OAKLAND -- The daily health question regarding point guard Stephen Curry remained a mystery Monday, because the Warriors didn't practice before catching a flight to San Antonio for Tuesday's Game 5.

Curry took his third injection of the postseason before Game 4 after spraining his left ankle for a second time late in Game 3. He said after the game Sunday that he doesn't expect to be significantly more mobile the rest of the series, even though he managed some big shots down the stretch in the Warriors' overtime victory and wound up with 22 points.

"He'll get treatment today, he'll get treatment (Tuesday)," coach Mark Jackson said. "We'll just see how he feels. I haven't seen him, I have not spoken to him. But it's good to have all day today and all day tomorrow to recoup and recover."

The Spurs' Manu Ginobili said Sunday that even if Curry is limited, he is a dangerous threat.

"He's a player that you may see playing on one leg and one arm, but you still have to guard him, you still have to respect him," Ginobili said. "He can go off on you at any time."

Ginobili had many complimentary things to say about the Warriors' youth, toughness and competitiveness, which was music to the ears of Jackson.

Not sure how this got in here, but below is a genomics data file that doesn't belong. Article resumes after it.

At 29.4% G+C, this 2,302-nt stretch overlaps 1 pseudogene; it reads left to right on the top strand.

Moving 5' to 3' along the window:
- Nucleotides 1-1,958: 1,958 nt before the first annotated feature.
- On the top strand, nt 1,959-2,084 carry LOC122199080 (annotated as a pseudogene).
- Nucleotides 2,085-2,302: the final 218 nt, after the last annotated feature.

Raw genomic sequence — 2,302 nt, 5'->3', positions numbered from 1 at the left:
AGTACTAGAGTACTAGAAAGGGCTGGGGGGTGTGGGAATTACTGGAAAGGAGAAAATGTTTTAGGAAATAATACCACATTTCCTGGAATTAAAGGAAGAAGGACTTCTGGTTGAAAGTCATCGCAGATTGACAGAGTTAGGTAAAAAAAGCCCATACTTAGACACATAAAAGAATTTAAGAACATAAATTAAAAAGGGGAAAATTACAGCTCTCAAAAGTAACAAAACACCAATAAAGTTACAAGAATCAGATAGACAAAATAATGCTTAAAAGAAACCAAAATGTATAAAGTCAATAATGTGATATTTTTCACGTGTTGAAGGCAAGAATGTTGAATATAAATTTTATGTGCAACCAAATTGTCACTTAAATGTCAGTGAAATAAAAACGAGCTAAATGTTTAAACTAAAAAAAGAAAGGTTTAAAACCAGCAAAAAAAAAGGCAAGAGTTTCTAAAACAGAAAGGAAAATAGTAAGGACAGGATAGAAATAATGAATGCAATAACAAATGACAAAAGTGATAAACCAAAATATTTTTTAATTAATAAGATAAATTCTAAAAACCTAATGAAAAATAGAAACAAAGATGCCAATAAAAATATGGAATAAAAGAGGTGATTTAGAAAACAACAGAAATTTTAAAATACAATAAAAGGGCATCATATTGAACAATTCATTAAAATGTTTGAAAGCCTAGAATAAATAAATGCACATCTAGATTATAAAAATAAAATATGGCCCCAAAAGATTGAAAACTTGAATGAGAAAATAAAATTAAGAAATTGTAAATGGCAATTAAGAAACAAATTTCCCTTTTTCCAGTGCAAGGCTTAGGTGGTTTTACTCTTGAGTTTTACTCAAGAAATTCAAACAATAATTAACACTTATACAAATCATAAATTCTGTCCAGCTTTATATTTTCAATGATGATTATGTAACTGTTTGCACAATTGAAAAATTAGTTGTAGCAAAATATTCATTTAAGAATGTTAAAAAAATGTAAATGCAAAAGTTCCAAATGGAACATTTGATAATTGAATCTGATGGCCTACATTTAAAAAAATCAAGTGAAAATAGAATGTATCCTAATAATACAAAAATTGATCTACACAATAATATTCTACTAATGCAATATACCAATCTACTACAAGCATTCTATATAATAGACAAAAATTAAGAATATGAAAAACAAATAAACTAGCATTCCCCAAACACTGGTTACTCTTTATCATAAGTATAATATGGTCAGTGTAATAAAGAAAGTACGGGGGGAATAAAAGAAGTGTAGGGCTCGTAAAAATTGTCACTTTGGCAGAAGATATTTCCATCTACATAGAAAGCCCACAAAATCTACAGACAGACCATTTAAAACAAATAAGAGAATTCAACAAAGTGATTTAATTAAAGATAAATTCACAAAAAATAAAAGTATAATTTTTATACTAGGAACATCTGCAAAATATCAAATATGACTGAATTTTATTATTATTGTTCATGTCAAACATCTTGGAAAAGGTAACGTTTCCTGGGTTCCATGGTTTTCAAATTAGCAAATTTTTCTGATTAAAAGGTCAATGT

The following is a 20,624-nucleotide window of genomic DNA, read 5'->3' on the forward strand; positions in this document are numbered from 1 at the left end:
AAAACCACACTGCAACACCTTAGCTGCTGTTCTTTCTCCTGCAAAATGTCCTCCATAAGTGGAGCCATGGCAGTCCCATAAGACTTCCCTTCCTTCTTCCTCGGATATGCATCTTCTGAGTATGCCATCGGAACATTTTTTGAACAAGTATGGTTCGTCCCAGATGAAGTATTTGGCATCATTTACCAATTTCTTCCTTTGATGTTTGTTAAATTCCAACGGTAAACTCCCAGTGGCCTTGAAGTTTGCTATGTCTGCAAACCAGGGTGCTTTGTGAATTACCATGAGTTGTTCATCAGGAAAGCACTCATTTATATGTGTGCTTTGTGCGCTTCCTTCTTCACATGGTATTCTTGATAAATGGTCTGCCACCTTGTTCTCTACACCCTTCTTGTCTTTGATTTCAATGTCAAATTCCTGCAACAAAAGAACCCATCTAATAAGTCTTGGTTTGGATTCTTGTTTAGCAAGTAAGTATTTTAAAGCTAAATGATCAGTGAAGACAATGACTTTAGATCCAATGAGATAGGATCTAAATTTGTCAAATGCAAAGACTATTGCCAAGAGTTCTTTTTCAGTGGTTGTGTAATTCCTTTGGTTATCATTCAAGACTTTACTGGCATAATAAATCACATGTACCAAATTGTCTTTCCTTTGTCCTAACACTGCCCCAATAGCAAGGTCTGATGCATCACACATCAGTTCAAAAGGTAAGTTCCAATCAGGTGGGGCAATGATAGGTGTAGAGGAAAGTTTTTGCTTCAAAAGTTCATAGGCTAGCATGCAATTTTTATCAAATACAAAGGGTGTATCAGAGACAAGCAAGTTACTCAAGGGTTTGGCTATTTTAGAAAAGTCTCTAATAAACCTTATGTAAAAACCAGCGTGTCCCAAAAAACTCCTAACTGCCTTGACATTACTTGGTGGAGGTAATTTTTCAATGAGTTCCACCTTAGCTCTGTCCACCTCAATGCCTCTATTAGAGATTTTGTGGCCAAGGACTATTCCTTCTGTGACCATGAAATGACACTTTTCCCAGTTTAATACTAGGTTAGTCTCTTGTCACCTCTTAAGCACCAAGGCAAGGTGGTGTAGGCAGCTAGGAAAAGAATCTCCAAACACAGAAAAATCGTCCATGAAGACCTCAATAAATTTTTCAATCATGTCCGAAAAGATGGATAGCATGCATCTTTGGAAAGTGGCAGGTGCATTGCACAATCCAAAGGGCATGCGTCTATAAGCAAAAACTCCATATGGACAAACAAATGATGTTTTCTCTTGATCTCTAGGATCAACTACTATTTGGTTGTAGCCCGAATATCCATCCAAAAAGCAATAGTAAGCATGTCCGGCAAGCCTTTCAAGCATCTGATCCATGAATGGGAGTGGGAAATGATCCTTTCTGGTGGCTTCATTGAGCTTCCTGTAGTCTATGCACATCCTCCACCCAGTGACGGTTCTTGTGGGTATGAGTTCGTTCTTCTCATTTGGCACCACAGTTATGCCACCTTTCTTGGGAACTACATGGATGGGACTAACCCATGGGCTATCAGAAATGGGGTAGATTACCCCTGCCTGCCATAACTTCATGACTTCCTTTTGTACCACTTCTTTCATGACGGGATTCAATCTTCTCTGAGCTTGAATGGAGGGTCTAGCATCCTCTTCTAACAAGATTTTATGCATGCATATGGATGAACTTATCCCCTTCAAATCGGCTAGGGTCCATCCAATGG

"It's a tall task to beat them, and we're thrilled to be in a three-game series against that team and what they've been able to do for a long time now," the coach said. "For a statement like that from a guy like Ginobili, I don't take it lightly. It says a lot about my guys, and it works both ways."

  • No member of the Warriors received a vote for the all-defensive team despite the club's renewed emphasis on defense under Jackson.

    "Get in line," Jackson said. "Executive (Bob Myers) in seventh place, Steph Curry at home during All-Star week, Joe Lacob probably the No. 7 owner, Harrison Barnes no votes for Rookie of the Year, Jarrett Jack wasn't the Sixth Man of the Year. The only thing they got right was me."

    Jackson finished seventh in Coach of the Year voting last week.

  • Spurs coach Gregg Popovich thought an important contributing factor to their Game 4 defeat was free-throw shooting. San Antonio made 14 of 25 shots from the line, while the Warriors made 20 of 25, including 9 of 10 in the second half and overtime.

    Jackson said superior free-throw shooting is often the Warriors' secret weapon.

    "It's a big strength, we're a very good free-throw-shooting team," he said. "We have some that have to work on it, but overall, we have guys who are usually going to go to the line and knock them down. A lot of them have been good at it their entire lives."